f you want to enjoy the full benefits of having a Goldendoodle in your family, you need to ensure his or her health is prioritized. We love these dogs for their exuberant nature, but poor health is sure to turn any Goldendoodle blue. Just like their people, Goldendoodles become inactive and less amiable when ill. As the winter cold approaches, it’s a good time to plan a visit to your vet just to make sure everything is okay.
If you are wondering what your canine companion may be checked for, this post details the most common health concerns associated with dogs and cats:
Top 10 Reasons Dogs And Cats Visit The Vet
You take your pooch for her annual check-up, but some ailments warrant more than just a once-yearly vet visit. According to Nationwide Pet Insurance, here are some of the most common reasons that dogs and cats go to the doctor.
Life is certainly unpredictable, but the more you know, the more you can try to do to prevent certain health issues from happening–and possibly, from happening again!
Most typical canine health issues can be avoided through regular check-ups. If you’re concerned about something, don’t wait until a problem develops to take action. Get your four-legged friend checked as soon as possible.
Another thing to keep in mind when it comes to your doodlebug’s health is the importance of finding a vet that makes him or her comfortable. Otherwise, going for those regular check-ups will be a difficult experience. The following post explains more:
A Tale of Two Vet Visits – How the Right Vet Makes All the Difference
Last year at Baxter’s annual vet check-up, we had a dogtor that we’d not met before.
Everything went fine, and then she said, “We’ll just take him into the back to draw a little blood.”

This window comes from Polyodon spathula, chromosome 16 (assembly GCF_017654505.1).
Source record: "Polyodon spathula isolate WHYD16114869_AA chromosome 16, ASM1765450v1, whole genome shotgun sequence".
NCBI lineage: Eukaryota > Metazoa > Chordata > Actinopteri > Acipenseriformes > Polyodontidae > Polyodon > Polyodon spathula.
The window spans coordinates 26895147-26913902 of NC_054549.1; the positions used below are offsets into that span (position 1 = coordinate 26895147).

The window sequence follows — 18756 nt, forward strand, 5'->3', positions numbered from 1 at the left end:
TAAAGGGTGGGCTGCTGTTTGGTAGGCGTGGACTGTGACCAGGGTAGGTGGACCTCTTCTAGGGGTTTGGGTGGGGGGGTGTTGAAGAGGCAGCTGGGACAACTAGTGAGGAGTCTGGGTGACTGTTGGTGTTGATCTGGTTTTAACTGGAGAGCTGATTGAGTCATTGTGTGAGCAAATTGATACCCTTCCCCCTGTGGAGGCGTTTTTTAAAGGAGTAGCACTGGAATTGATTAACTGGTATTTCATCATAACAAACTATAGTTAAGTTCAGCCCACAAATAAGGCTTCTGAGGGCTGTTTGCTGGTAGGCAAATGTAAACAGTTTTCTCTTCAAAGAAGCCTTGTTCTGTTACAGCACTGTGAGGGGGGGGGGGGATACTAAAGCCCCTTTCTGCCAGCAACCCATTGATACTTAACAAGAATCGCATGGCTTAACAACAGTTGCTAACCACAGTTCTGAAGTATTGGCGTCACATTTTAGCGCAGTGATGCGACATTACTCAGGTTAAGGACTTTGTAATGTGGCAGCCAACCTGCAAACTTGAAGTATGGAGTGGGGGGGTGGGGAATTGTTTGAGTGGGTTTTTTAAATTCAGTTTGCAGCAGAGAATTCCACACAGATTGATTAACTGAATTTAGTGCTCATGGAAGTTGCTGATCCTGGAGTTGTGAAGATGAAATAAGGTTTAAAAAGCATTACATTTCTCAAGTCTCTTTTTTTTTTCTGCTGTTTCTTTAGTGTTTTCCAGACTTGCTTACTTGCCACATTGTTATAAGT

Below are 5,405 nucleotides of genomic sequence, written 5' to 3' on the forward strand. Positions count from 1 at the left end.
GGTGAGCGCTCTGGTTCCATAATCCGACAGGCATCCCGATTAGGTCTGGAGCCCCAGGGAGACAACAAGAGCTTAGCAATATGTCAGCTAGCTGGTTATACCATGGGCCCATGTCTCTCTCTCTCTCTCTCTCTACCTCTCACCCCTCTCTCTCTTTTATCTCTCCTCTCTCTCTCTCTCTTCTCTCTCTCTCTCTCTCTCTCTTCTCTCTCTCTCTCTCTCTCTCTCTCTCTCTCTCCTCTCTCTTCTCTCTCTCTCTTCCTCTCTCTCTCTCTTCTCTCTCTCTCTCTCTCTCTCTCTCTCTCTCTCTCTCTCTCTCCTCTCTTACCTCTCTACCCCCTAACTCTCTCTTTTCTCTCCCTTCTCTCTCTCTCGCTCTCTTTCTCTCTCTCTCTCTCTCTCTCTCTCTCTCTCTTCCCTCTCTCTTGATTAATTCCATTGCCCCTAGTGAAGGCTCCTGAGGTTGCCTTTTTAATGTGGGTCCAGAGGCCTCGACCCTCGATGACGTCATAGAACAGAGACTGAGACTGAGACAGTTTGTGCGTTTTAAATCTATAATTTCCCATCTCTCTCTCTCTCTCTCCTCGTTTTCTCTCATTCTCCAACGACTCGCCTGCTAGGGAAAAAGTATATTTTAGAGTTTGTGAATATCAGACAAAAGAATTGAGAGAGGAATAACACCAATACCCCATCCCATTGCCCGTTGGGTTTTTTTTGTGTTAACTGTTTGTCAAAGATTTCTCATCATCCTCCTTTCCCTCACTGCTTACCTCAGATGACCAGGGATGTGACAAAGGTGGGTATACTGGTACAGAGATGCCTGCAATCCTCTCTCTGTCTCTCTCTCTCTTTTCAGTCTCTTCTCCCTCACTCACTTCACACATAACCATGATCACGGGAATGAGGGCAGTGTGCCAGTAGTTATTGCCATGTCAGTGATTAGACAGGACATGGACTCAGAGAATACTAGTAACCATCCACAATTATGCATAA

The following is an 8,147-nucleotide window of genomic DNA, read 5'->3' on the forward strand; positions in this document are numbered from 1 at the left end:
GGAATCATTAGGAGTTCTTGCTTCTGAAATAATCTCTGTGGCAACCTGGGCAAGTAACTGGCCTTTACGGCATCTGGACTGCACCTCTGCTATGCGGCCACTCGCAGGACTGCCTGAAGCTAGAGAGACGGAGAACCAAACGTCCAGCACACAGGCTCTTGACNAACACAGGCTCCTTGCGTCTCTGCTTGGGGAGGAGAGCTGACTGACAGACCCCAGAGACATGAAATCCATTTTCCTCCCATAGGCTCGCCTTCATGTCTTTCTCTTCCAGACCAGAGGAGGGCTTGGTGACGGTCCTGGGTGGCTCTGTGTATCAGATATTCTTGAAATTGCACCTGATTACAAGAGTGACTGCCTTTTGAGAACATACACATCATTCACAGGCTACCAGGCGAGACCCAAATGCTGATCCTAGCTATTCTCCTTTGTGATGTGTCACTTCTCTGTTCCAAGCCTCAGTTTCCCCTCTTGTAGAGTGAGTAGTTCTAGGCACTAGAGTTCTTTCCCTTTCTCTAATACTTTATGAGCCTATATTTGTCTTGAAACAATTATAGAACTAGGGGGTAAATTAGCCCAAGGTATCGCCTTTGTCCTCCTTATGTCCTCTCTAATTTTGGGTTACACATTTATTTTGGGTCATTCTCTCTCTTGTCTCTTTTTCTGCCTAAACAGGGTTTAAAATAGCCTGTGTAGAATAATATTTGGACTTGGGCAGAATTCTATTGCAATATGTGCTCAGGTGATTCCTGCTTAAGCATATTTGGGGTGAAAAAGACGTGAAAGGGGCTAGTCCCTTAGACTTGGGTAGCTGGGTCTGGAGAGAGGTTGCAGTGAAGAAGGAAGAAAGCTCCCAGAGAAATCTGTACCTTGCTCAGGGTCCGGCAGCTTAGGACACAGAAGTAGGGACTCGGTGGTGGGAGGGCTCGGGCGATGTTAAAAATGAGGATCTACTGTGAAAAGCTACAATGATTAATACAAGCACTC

A few minutes later, we heard snarling and screeching as Baxter reacted to strangers handling his feet. My husband and I exchanged a look and when the vet came back into the examining room we sheepishly said, “He’s sensitive about his feet.”
“That dog is dominant. If it was my dog, I’d be going through every doorway in front of him.”
She went on to say a few other things about Baxter’s “dominance.” Dominance is a topic for a whole other post.
Clearly, you need to have a great vet who is sensitive to your Goldendoodle’s needs and personality. It’s also advisable to stick to one individual vet, so your dog can built trust and learn to relax with them.
At this time of year, even a simple outdoor walk in a familiar area can present some surprising risks, as this article explains:
Vets Remove 72 Ticks From One Dog After Visit To Wooded Area In Upstate NY
Veterinarians in Upstate NY pulled 72 ticks off a single golden retriever last week after the dog visited a wooded area in Upstate NY.
Darlene Williams took her dog Gracie to a spot of I-990 near Buffalo where she had taken the dog before for walks.
Williams said she didn’t notice anything unusual until Gracie started acting lethargic and kept putting her paw over her face.
“I just shampooed her like I normally do. But, it wasn’t until a couple days later she had the brown bumps and knew something had to be wrong,” Williams told WKBW-TV.
She brought Gracie to Brighton-Eggert Animal Clinic, where Dr. Holly Guenther removed 72 ticks from the dog.
As we’ve discussed, regular vet visits are critical for your Goldendoodle’s health — starting from the beginning of their lives. When you are looking for a new pup, make sure any potential candidates have already been vet checked and cleared.
At Blue Ridge Goldendoodles, our second-to-none pups are always vet checked. They come with a two-year health guarantee and lifetime support. We provide you with the vet record so you know your new best friend is healthy. We test and clear our breeding dogs of any health risks to ensure that our pups are robust.
To begin the process of bringing your new Goldendoodle home, fill out the owner Application found on our website.